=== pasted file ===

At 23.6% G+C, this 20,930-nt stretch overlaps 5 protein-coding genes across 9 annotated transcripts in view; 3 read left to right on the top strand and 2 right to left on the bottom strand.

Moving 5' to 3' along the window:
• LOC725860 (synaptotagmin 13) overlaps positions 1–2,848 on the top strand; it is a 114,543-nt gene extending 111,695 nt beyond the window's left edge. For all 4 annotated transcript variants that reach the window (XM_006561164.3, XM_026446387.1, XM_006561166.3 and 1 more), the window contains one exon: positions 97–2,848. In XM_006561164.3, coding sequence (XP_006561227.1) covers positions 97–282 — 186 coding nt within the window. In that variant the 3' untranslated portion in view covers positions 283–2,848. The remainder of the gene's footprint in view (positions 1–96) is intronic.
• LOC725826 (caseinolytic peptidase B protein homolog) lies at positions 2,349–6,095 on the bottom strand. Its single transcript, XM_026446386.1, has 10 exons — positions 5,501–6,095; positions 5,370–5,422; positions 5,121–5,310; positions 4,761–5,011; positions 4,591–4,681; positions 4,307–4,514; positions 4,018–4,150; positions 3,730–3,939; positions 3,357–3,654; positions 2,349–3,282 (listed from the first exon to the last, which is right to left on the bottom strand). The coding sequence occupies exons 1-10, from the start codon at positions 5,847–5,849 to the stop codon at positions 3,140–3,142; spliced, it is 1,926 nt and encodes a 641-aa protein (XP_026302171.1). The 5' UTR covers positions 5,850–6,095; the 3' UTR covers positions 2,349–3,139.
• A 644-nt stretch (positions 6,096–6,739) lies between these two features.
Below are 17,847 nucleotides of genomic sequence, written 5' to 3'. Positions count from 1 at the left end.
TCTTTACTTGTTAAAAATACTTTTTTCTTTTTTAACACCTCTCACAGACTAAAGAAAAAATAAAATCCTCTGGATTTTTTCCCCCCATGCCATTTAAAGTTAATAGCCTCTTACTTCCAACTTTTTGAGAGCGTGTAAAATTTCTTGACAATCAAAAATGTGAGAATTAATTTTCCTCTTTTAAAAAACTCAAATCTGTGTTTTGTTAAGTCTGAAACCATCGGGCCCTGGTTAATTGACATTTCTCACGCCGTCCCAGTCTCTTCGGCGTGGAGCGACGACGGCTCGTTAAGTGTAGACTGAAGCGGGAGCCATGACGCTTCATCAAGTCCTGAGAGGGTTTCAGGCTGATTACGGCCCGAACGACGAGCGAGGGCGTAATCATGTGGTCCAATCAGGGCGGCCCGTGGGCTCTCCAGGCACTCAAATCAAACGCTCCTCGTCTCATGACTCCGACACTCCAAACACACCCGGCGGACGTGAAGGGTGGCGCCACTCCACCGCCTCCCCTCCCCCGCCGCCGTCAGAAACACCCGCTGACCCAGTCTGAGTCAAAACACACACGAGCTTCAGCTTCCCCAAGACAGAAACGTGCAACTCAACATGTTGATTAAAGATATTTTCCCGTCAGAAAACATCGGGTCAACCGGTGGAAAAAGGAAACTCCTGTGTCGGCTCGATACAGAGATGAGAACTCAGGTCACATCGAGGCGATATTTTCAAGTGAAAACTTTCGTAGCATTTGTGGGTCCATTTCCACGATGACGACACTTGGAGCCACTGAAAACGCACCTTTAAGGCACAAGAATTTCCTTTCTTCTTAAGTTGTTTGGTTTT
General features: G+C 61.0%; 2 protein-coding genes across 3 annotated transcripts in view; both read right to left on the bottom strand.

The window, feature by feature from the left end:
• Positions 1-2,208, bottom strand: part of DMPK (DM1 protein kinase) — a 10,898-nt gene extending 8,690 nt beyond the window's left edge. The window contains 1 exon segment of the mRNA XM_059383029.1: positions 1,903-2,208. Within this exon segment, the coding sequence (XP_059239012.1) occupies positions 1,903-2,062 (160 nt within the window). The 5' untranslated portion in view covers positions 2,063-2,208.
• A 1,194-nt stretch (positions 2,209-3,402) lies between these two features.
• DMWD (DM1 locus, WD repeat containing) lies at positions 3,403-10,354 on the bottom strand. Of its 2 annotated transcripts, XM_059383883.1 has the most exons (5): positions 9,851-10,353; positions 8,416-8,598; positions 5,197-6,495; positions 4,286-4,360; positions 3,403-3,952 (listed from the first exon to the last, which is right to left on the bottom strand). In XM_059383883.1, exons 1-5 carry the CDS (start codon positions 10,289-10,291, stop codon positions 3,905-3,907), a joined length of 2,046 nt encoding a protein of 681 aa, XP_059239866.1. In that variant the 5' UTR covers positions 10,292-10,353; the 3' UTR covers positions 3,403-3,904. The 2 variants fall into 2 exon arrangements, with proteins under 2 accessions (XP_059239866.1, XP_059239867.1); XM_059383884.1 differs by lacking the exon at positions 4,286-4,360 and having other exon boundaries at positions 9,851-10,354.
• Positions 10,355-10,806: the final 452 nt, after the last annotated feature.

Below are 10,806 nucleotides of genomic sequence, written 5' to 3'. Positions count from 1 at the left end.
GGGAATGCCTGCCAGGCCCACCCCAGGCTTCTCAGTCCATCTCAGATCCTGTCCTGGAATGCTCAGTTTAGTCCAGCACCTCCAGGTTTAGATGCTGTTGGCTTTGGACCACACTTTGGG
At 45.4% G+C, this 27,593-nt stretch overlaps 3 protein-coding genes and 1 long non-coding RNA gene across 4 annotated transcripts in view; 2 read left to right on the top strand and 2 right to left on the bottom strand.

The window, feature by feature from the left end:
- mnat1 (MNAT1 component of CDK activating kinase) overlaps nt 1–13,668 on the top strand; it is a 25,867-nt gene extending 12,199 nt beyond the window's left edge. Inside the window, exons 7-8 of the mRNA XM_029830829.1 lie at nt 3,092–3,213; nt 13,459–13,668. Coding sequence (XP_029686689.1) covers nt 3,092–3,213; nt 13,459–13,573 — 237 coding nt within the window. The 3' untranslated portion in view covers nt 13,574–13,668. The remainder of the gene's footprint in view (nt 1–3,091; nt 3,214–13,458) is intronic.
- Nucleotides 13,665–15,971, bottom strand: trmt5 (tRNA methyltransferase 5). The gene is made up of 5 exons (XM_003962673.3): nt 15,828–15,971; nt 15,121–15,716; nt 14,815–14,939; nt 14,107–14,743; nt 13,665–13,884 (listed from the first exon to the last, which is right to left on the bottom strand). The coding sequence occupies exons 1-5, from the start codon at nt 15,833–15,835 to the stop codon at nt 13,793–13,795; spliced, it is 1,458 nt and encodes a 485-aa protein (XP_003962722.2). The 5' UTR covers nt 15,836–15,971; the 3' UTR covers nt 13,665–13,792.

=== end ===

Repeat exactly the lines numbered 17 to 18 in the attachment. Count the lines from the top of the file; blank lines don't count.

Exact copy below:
The window, feature by feature from the left end:
- mnat1 (MNAT1 component of CDK activating kinase) overlaps nt 1–13,668 on the top strand; it is a 25,867-nt gene extending 12,199 nt beyond the window's left edge. Inside the window, exons 7-8 of the mRNA XM_029830829.1 lie at nt 3,092–3,213; nt 13,459–13,668. Coding sequence (XP_029686689.1) covers nt 3,092–3,213; nt 13,459–13,573 — 237 coding nt within the window. The 3' untranslated portion in view covers nt 13,574–13,668. The remainder of the gene's footprint in view (nt 1–3,091; nt 3,214–13,458) is intronic.